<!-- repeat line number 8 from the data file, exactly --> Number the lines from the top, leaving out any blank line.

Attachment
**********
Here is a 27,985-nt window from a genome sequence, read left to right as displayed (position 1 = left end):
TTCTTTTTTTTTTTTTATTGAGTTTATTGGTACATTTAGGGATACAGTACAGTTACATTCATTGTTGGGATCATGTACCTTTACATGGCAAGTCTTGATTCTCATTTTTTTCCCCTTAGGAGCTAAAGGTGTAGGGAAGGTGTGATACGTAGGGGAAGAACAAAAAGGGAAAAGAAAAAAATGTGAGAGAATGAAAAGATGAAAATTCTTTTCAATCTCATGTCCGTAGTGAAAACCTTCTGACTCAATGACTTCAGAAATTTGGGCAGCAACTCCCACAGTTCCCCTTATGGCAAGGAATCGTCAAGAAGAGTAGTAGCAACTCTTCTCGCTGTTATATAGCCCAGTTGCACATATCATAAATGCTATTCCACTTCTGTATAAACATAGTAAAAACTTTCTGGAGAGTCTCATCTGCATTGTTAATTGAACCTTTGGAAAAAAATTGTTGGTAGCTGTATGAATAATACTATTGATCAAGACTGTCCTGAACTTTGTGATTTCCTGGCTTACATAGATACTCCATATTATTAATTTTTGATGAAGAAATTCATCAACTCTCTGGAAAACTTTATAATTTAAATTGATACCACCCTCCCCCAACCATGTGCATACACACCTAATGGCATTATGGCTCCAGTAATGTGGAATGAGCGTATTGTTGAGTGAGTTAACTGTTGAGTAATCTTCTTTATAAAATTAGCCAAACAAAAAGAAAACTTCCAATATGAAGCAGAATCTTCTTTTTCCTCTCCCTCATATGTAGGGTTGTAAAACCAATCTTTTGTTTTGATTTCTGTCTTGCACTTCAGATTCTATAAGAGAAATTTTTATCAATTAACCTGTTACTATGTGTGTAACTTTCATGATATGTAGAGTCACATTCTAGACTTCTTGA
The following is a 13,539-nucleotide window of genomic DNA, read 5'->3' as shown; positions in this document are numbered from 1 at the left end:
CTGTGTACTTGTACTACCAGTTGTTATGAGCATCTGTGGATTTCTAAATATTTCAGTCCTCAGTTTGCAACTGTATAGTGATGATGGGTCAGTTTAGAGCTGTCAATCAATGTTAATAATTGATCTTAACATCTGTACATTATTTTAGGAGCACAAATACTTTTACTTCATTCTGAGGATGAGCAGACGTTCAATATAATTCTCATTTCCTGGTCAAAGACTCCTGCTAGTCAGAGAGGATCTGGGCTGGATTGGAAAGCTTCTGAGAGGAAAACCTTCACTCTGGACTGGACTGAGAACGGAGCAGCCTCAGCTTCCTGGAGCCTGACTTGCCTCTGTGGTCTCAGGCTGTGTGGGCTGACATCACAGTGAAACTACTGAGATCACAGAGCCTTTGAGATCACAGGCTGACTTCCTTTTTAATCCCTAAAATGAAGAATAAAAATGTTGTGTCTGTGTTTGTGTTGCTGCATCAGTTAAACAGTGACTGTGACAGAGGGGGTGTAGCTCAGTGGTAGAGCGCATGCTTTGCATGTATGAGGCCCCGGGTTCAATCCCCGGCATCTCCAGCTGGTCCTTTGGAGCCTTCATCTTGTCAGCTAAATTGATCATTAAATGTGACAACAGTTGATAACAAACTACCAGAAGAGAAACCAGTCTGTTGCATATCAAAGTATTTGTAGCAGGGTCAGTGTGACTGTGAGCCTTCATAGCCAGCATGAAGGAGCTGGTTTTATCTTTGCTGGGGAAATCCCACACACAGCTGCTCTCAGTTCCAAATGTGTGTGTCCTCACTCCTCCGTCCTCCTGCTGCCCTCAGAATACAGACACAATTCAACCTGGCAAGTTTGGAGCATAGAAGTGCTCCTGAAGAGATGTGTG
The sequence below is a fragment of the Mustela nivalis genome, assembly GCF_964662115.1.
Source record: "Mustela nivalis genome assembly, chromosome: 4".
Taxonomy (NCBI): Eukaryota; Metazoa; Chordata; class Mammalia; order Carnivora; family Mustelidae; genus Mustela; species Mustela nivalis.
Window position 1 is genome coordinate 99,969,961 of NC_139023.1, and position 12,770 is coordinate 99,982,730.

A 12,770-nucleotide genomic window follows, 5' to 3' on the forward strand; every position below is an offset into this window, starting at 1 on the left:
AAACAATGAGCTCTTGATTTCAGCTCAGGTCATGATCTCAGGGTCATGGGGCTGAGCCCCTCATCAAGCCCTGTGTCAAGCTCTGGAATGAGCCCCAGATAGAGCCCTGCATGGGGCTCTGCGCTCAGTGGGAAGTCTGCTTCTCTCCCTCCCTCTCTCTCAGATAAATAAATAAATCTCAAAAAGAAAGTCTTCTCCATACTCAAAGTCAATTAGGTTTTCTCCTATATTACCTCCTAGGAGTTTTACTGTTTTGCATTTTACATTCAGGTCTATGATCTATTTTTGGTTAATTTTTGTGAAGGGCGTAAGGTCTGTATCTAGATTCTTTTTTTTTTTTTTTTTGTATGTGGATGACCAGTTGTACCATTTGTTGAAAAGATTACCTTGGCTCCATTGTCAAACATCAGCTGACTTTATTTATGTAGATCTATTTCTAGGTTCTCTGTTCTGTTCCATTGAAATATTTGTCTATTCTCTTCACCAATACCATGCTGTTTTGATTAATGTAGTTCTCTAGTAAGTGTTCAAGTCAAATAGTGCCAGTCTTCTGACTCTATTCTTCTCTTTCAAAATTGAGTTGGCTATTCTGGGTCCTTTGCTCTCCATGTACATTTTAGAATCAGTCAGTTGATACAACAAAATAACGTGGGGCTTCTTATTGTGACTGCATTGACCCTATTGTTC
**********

Window position 1 is genome coordinate 99,969,961 of NC_139023.1, and position 12,770 is coordinate 99,982,730.